Moral and economic madness

Not to put too fine a point on it, but U.N. Secretary-General António Guterres gets it exactly right when he says that investing in new fossil fuel infrastructure is moral and economic madness.” Fortunately, there is finally something we can do to help stop it.

Last week, the world’s wealthiest nations met to decide the future of fossil fuel fundingwith the U.S. holding the power to make or break the deal.

At the heart of these discussions within the Organisation for Economic Co-operation and Development (OECD) is a “gentleman’s agreement” led by the European Union. The aim? To halt the flow of export credit funds into new fossil fuel ventures.

“Every dollar that we put of public finance into fossil fuels is putting money into the problem, as opposed to putting the trillions needed into the solutions,” explains Nina Pušić of Oil Change International. “As long as export credit agencies keep putting money into the problem and not the solution, they’re just making the crisis, which is already very bad, worse.”

If this agreement passes, it could squash a major source of financing for fossil fuel projects, potentially transforming the global energy landscape. As a leader in international finance, the U.S. has outsized influence on this decision.

“All eyes are on the U.S.,” says Kate DeAngelis from Friends of the Earth. “Without U.S. commitment, other key players like Japan and Korea might not align, leading to a potential failure in global leadership.” Additionally, U.S. backing often signals to private investors that it’s safe to follow suit, making fossil fuel projects seem less risky and more viable, which hinders renewable energy investments worldwide.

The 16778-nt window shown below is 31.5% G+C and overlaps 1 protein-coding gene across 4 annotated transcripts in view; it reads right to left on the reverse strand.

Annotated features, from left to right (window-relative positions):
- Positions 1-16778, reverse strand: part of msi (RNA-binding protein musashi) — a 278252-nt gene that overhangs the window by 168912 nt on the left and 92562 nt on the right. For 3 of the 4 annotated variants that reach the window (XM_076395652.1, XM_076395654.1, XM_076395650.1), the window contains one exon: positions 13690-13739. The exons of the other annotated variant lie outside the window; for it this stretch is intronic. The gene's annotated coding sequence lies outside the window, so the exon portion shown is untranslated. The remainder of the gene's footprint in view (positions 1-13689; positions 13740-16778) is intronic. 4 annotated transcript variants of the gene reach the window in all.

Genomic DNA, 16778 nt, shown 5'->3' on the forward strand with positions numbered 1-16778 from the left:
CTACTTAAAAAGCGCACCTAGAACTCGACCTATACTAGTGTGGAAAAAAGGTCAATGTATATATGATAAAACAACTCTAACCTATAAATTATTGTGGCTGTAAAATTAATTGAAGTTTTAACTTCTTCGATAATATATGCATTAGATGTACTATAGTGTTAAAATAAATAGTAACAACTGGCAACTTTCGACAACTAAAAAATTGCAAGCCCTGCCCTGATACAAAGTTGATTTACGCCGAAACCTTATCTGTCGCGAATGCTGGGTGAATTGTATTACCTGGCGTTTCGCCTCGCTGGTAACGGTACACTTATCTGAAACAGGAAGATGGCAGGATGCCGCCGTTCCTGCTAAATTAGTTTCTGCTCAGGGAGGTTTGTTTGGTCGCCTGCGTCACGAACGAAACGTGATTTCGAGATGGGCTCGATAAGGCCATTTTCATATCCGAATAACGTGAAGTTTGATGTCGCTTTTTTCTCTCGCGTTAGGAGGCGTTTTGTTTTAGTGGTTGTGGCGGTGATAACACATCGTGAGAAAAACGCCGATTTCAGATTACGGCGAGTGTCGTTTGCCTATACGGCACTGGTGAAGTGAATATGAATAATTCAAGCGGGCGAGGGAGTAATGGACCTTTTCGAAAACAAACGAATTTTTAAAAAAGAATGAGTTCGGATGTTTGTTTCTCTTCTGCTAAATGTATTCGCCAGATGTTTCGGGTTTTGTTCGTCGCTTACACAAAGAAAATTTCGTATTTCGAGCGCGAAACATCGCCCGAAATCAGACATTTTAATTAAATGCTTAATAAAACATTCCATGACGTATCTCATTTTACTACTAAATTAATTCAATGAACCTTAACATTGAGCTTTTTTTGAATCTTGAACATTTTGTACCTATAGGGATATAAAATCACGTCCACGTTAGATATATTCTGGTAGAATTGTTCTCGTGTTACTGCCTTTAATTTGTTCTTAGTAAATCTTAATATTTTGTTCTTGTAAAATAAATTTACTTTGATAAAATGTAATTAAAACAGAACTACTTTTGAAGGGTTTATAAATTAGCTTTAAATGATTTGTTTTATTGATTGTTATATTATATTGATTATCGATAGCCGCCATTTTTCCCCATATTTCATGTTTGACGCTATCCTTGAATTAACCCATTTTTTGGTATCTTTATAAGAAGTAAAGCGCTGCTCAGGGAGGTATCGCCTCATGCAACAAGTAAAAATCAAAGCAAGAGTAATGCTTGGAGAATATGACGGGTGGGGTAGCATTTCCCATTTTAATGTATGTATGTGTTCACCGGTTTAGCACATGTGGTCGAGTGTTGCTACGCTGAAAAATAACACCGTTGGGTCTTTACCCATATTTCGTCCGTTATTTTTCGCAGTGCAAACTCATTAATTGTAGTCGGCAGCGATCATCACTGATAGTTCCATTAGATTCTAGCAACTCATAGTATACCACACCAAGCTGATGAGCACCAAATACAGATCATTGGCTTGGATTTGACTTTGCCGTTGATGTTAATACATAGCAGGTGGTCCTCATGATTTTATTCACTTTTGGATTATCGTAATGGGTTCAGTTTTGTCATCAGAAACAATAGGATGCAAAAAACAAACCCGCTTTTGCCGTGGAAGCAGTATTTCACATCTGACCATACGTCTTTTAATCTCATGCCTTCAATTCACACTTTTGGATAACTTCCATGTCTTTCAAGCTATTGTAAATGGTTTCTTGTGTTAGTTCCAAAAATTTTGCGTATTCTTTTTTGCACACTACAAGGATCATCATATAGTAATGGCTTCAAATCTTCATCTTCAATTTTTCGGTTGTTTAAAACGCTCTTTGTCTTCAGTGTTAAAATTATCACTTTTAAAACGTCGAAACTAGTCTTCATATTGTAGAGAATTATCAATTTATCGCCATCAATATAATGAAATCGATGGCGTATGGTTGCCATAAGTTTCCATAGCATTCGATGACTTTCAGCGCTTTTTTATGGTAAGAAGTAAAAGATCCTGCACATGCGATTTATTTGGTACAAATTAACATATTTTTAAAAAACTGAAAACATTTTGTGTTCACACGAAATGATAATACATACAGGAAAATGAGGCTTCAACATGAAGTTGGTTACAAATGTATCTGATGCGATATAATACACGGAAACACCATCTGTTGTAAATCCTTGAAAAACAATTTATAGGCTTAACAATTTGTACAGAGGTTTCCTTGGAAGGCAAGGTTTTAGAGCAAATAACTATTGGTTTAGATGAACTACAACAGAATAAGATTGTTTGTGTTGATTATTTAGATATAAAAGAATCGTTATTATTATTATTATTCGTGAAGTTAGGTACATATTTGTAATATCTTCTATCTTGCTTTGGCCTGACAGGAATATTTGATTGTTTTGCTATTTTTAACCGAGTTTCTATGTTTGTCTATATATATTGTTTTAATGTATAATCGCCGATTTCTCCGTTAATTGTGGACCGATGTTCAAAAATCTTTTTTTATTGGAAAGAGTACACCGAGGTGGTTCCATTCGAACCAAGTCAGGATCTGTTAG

The current level of U.S. support for fossil fuels is substantial. As one of the top fossil fuel subsidizers, American taxpayers contribute $20 billion annually to bail out the fossil fuel industry, not counting hundreds of billions more to recover from climate disasters caused by global warming. Redirecting these funds could accelerate the transition to clean energy, reduce emissions, and spur innovation in sustainable technologies.

Fortunately, there’s already majority bipartisan support among voters for ending fossil fuel subsidies in the U.S., and we’ve taken similar steps before. In 2021, the OECD, with U.S. support, agreed to end export credits for unabated coal-fired power plants. Expanding this ban to include oil and gas under the current proposal is the logical next step.

The proposal on the table isn’t just a financial decision—it’s a commitment to a sustainable future. The U.S. must rise to the challenge and steer the world toward a cleaner, greener path.

Let’s insist our leaders make the right choice.